In my opinion, one practical thing I believe young people can do to power their growth isn’t considered practical at all by most people:
Move out of your parents home as soon as possible.
If practicality is defined as “enjoying as much comfort and security as possible with the resources spent” then this isn’t practical. But if we define practicality as “enjoying as much BENFIT as possible with the resources spent” then this is very practical. Growth is a benefit better than comfort. Independence and strength will secure you more than your childhood bedroom. Learning how to navigate daily life wisely and gaining confidence with your decisions is worth more than the short-term savings.
Getting out of childhood bubbles, childhood comforts, attitudes, securities, and concerns, puts us in a better place to develop the two things I believe we should seek: character (the quality of the kind of person you are) and capability (having the skills, know-how, and strength to do necessary tasks).
In my experience this has been one of the best decisions of my life, and it has also led to a much less comfortable standard of living. My parents provided a great environment to live and I’m glad I was given a standard to aim for but paying my own bills, scrambling to avoid foreclosure, getting my water cut off, having no food to eat, sleeping on the floor, not having a car, trying to make ends meet, failing, trying again, trying to do the right thing, failing, trying again, trying to remain faithful, failing, trying again, trying to be wise, failing, trying again, trying to be loving and kind and wise and everything a man is supposed to be, while also being responsible to pay for my own life, to find a way to afford the life I want or reduce the things I want, these are experiences that have taught me a few things. Mainly these three:
1. There is a cost to everything. – I was shielded from the cost by my parents, so no matter how much I knew this intellectually, the fact that I didn’t have to pay for most things shielded me from the full extent of this lesson. When you’re on your own, you don’t eat if you can’t afford the cost, you don’t go to certain places, or do certain things if you can’t afford it. So you now work for it and you learn to prioritize what to spend your time, money, and energy on.
2. Be grateful for the people who pay costs for you no matter how imperfect. – I see so many people being highly critical of their parents or grandparents or of different people who actually make their life possible. It is extreme pride to not acknowledge that the person who feeds you, puts a roof over your head, or gives you an opportunity doesn’t care or understand. It’s extreme selfishness to resent people who make your life possible yet continue to live off their goodness. If you really can’t stand them, if you really think they’re unwise, or mean, or don’t understand, don’t put up with it – but don’t have them pay for your costs too – that’s hypocritical. Besides, if you really know better than them, then you should be able to pay for your own life, because you believe you know better than the people who managed to pay the cost for your life and their own.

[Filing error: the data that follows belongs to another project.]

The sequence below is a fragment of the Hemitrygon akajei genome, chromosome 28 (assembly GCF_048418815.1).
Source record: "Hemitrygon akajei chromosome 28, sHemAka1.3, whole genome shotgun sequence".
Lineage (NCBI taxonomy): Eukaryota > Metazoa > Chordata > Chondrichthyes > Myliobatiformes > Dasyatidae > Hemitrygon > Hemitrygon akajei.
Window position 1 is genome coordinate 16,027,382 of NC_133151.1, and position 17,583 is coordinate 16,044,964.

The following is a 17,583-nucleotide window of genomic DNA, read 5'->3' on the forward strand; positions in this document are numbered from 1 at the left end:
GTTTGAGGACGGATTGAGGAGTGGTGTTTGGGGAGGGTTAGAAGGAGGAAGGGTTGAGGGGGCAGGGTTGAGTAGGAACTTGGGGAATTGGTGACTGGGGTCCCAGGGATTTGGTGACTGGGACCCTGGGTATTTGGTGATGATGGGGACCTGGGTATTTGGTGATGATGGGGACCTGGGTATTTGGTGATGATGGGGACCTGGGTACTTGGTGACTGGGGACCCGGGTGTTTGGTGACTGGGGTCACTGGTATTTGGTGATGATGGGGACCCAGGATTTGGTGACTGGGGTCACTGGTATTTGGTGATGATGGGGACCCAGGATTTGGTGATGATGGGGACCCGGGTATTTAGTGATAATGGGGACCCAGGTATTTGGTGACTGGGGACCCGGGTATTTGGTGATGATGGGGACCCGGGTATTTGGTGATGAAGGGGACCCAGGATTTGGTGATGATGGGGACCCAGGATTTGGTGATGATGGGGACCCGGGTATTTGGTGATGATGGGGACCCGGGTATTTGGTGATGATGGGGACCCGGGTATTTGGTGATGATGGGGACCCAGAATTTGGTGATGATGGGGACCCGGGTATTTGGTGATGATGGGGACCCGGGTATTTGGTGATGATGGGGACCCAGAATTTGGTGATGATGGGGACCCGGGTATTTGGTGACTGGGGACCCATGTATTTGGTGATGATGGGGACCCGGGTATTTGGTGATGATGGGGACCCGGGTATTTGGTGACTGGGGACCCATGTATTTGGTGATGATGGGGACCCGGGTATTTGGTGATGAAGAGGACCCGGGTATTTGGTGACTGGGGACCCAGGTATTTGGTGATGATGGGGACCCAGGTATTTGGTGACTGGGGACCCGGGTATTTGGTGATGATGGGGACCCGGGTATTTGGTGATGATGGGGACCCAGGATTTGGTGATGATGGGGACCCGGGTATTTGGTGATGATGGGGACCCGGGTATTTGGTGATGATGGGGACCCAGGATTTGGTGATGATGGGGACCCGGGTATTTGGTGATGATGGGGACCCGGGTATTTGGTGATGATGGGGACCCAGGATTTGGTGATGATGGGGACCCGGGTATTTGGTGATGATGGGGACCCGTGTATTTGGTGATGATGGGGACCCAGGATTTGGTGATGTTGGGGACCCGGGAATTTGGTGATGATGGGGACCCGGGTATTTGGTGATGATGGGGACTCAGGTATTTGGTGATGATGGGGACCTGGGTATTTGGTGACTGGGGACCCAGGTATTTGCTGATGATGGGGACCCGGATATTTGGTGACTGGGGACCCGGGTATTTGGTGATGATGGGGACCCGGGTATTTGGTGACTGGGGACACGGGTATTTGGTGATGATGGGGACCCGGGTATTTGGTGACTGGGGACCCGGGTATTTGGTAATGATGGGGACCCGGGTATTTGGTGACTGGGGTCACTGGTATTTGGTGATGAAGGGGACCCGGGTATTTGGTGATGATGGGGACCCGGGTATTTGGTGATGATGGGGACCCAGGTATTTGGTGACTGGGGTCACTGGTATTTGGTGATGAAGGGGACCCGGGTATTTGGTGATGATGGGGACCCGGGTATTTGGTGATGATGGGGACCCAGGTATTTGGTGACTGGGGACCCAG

3. It’s ok to struggle for your dreams, but you struggle for it, don’t expect others to. – It’s ok to have a hard time, you’ll get stronger. It’s ok to be uncomfortable, you’ll be more adaptable. It’s ok to have nothing at the moment, you’ll live simpler. It’s ok to be embarrassed, you’ll learn your lesson. It’s ok to try and fail, at the very least you’ll know what Not to try next time. It’s ok to let others down, just be sure to get back up and take them up with you. Success doesn’t come from simply avoiding mistakes. It comes with pursuing whatever it takes, which may include minimizing mistakes, or the painful process of rising above consequences, whatever it is, it includes learning and grit.
When I was younger I had so many high-minded opinions of the way life should be and how people should behave. I realize now that I had the luxury of being high-minded. I held my head high because others held theirs low as they plowed the earth that would bring me food so to speak. It was prideful because even as I argued my thoughts I failed to see that the very people I was trying to defeat were the ones most concerned for my success.
I could be critical because I didn’t have to pay the daily time, money, and energy costs of having a place to stay, food to eat, electricity, and other basics. In other words, I was literally free to be a critic. This is also why I was a very bad critic because I know now that I was a free-loading critic. Talk about having no credibility.
Understanding the cost, being grateful for the people who pay the cost, removes the pride of high-mindedness and replaces it with gratitude. And accepting the challenge of struggle puts us in a place to go back and work for our high-minded dreams, but this time paying for them ourselves, because, again, if we really know better, if we really are smarter or wiser, then we should be able to make that better life for ourselves, and besides, they are our dreams after all.